Remote work — accelerated by the pandemic — has made it easier for companies to seek out less expensive regionsJan 19, 2021 - Economy & Business
Some lost jobs will never come back.Jun 23, 2020 - Economy & Business
And working parents could hugely benefit.Jun 16, 2020 - Economy & Business
Say goodbye to snack jars and office gyms.Jun 16, 2020 - Economy & Business
Millions of businesses might not survive — and many of the tens of millions of jobs they support could evaporate.May 23, 2020 - Economy & Business
As job growth finally starts to take off thanks to improving vaccine numbers and increasing optimism, the economy is confronting an unusual quandary: a mismatch of expectations between workers and employers that's becoming a standoff.
Why it matters: The jobs growth bonanza economists and asset managers are predicting for 2021 and beyond could be inhibited by a market where American workers — particularly those at lower income levels — demand higher wages and employers refuse to pay them.
Cities far from the coasts have emerged as havens to job seekers and businesses during the coronavirus pandemic, according to an estimate from the Wall Street Journal.
How it works: To determine the strongest job market in the U.S., The Journal rated 53 regions with more than 1 million residents on factors that included unemployment rate, wages and change in payroll and size of workforce.
U.S. initial jobless claims remained below 1 million for the third straight week, but after a notable drawdown during the week of March 20, claims increased for the second straight week.
The intrigue: March's blowout nonfarm payrolls report showing 916,000 jobs added should have signaled a positive trend for employment gains, however, the jobless claims report suggests layoffs continue. That could hamper the recovery.
Nearly a third of small- and medium-sized businesses have had to lay off workers as a result of the COVID-19 pandemic, and half say they don't plan to rehire employees in the next six months, per Facebook's Global State of Small Business Report out Friday.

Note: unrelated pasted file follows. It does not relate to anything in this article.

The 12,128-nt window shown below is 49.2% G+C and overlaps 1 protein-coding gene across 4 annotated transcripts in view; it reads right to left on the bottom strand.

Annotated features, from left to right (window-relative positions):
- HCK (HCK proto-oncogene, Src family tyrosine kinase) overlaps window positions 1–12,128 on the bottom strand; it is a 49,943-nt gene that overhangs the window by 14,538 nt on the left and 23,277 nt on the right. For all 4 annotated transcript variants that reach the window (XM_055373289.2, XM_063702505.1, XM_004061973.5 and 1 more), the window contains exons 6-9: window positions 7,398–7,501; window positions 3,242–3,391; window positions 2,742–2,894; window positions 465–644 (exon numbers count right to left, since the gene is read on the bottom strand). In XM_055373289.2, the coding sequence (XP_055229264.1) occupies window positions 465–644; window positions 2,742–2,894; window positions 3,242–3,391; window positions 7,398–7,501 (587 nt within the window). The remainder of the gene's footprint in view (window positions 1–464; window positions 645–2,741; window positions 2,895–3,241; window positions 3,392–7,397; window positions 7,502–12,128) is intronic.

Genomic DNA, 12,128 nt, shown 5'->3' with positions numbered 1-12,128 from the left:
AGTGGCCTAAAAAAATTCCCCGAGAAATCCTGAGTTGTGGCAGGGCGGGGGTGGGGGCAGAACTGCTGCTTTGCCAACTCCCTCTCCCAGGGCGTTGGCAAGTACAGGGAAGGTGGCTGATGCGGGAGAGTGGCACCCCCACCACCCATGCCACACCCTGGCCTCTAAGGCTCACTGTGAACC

Why it matters: Small businesses have been pummeled in the past year, and small businesses owned by people of color faced higher closure rates, lower sales and bigger staff reductions.
New data shows both the promise and peril of the White House push to speed deployment of renewables while also accelerating the transition away from fossil fuels.
Driving the news: A report on energy industry wages across sectors shows that they're far above the national median and more likely to provide healthcare and retirement benefits than the national average.
JPMorgan CEO Jamie Dimon is calling on companies to play a bigger role in the world’s problems, saying today in his annual shareholders letter that the business sector should be a “responsible community citizen."
Why it matters: Corporations are increasingly facing more pressure to take a stand on politically divisive issues.
The March reading of the ISM services index reached the highest level on record last month (with data going back to 1997), far outpacing economists' forecasts. At 63.7, it jumped more than eight points from the month before.
The big picture: Readings from business owners in the U.S. services sector now have joined the manufacturing sector in ebullience about the future, as stimulus checks hit bank accounts, vaccination rates rise and job growth returns.
The pandemic has pushed teachers out of the workforce in droves, and many schools don't have a strong safety net to fill the gaps as children come back into classrooms.
Why it matters: Teaching has been one of the toughest pandemic-era jobs, with pivots to remote learning and then risk of infection with school reopenings.
We're not in the throes of a "Greater Depression," and we're not facing a tsunami of bankruptcies. In fact, the stock market is hitting new record highs, while employment is rising fast. For all of these things, thank one institution above all others: the Federal Reserve.
Why it matters: The coronavirus crisis has made abundantly clear the awesome power of central banks in general and of the Fed in particular.
"For central banks, I don’t think there is any alternative to what they’ve been doing until now, namely vastly significantly support the economy," former European Central Bank president Mario Draghi told Axios in December. "Support, in my view, will continue for quite a long time."